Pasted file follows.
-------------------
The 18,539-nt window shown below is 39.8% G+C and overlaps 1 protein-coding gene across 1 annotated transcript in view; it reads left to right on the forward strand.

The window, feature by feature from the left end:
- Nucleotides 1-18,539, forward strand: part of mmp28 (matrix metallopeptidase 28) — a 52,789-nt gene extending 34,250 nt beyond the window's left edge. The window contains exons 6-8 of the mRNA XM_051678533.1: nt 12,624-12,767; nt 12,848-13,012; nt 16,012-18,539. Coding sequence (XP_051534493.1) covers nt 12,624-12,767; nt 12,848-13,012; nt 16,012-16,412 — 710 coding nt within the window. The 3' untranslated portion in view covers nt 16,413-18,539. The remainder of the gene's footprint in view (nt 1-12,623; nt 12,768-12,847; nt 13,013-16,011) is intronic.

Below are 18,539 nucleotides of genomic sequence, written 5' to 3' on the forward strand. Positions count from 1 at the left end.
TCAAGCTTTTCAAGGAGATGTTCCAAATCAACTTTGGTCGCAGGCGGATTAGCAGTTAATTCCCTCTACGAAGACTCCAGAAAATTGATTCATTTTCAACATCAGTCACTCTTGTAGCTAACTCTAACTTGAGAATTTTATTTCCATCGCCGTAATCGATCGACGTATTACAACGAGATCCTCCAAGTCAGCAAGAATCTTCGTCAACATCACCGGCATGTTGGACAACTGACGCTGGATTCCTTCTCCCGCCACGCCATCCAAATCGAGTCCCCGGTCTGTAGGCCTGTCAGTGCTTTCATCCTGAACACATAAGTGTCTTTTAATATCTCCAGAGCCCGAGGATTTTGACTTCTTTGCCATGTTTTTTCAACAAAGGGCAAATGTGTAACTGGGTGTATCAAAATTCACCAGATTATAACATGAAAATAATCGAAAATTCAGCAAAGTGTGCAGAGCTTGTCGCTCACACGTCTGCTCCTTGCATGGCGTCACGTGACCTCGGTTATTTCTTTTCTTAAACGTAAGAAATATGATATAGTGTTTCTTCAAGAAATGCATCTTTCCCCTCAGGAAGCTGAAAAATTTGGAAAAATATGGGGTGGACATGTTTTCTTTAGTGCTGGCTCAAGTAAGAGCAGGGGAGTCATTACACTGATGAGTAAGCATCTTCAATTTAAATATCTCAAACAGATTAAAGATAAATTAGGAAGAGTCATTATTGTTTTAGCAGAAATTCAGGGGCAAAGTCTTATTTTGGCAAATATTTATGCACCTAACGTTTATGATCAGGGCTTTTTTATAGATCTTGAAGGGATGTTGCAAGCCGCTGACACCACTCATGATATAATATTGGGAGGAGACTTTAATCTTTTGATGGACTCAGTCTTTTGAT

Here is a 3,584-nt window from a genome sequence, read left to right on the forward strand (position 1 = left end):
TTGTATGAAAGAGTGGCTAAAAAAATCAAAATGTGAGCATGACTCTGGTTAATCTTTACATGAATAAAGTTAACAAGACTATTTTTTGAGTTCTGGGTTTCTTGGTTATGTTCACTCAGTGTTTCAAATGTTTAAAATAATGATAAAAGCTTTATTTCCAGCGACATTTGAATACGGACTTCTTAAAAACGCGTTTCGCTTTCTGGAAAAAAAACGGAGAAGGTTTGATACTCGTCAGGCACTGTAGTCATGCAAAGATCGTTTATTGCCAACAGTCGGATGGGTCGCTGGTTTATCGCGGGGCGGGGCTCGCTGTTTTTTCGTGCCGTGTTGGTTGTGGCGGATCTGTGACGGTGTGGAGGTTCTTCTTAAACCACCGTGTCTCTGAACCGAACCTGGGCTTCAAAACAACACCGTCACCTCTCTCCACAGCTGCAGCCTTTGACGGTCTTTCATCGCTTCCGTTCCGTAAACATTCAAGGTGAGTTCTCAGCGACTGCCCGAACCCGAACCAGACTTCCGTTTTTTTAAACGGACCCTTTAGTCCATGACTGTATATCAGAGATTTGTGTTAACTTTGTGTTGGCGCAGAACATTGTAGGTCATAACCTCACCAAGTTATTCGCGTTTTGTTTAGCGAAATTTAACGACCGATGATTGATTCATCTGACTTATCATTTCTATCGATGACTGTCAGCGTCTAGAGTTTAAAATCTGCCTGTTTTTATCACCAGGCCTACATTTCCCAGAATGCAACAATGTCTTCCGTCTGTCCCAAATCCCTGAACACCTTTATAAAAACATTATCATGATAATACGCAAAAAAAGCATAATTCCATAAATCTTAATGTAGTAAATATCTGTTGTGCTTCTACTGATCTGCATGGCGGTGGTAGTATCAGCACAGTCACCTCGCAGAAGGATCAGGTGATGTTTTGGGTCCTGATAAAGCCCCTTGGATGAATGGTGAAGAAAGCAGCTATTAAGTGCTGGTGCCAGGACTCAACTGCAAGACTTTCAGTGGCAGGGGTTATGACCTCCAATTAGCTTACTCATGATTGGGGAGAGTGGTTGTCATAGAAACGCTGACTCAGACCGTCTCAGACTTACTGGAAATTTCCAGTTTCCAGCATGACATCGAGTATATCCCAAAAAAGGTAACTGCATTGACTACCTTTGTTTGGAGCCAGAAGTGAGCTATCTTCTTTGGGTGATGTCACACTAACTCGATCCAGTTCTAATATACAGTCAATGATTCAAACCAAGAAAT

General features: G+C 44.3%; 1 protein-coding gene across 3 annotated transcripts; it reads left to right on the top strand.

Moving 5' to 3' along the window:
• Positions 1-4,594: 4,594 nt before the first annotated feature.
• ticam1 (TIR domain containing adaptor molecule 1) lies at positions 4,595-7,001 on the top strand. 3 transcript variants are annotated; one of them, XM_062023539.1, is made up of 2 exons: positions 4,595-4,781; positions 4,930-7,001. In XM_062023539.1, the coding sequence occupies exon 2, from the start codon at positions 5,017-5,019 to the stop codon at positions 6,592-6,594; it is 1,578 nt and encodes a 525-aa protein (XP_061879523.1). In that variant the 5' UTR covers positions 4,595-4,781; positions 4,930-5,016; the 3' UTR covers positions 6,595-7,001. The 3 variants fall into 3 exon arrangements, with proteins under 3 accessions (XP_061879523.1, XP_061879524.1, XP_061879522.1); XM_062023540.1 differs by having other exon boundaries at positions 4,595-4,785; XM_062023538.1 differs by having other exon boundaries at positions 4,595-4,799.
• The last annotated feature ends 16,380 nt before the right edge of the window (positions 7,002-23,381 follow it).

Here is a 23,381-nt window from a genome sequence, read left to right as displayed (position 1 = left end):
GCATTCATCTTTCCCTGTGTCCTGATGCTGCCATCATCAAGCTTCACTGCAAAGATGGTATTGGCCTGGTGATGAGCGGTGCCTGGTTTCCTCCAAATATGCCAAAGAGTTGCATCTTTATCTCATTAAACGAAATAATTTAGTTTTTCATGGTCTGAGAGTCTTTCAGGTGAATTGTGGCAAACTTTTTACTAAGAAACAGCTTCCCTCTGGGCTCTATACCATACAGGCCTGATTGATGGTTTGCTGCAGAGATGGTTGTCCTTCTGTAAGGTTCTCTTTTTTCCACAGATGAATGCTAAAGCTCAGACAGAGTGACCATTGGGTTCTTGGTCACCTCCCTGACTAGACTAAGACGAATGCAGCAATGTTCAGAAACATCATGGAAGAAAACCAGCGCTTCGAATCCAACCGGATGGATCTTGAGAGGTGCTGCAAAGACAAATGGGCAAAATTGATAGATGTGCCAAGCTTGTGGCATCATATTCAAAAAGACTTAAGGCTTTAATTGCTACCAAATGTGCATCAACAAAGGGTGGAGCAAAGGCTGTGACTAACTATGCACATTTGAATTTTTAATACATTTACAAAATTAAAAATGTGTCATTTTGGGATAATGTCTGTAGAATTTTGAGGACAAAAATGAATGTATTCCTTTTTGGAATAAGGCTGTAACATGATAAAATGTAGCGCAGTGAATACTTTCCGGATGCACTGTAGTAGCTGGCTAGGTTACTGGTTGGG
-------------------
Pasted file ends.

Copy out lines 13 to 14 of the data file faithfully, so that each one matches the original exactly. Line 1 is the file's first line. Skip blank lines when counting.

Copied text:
Here is a 23,381-nt window from a genome sequence, read left to right as displayed (position 1 = left end):
GCATTCATCTTTCCCTGTGTCCTGATGCTGCCATCATCAAGCTTCACTGCAAAGATGGTATTGGCCTGGTGATGAGCGGTGCCTGGTTTCCTCCAAATATGCCAAAGAGTTGCATCTTTATCTCATTAAACGAAATAATTTAGTTTTTCATGGTCTGAGAGTCTTTCAGGTGAATTGTGGCAAACTTTTTACTAAGAAACAGCTTCCCTCTGGGCTCTATACCATACAGGCCTGATTGATGGTTTGCTGCAGAGATGGTTGTCCTTCTGTAAGGTTCTCTTTTTTCCACAGATGAATGCTAAAGCTCAGACAGAGTGACCATTGGGTTCTTGGTCACCTCCCTGACTAGACTAAGACGAATGCAGCAATGTTCAGAAACATCATGGAAGAAAACCAGCGCTTCGAATCCAACCGGATGGATCTTGAGAGGTGCTGCAAAGACAAATGGGCAAAATTGATAGATGTGCCAAGCTTGTGGCATCATATTCAAAAAGACTTAAGGCTTTAATTGCTACCAAATGTGCATCAACAAAGGGTGGAGCAAAGGCTGTGACTAACTATGCACATTTGAATTTTTAATACATTTACAAAATTAAAAATGTGTCATTTTGGGATAATGTCTGTAGAATTTTGAGGACAAAAATGAATGTATTCCTTTTTGGAATAAGGCTGTAACATGATAAAATGTAGCGCAGTGAATACTTTCCGGATGCACTGTAGTAGCTGGCTAGGTTACTGGTTGGG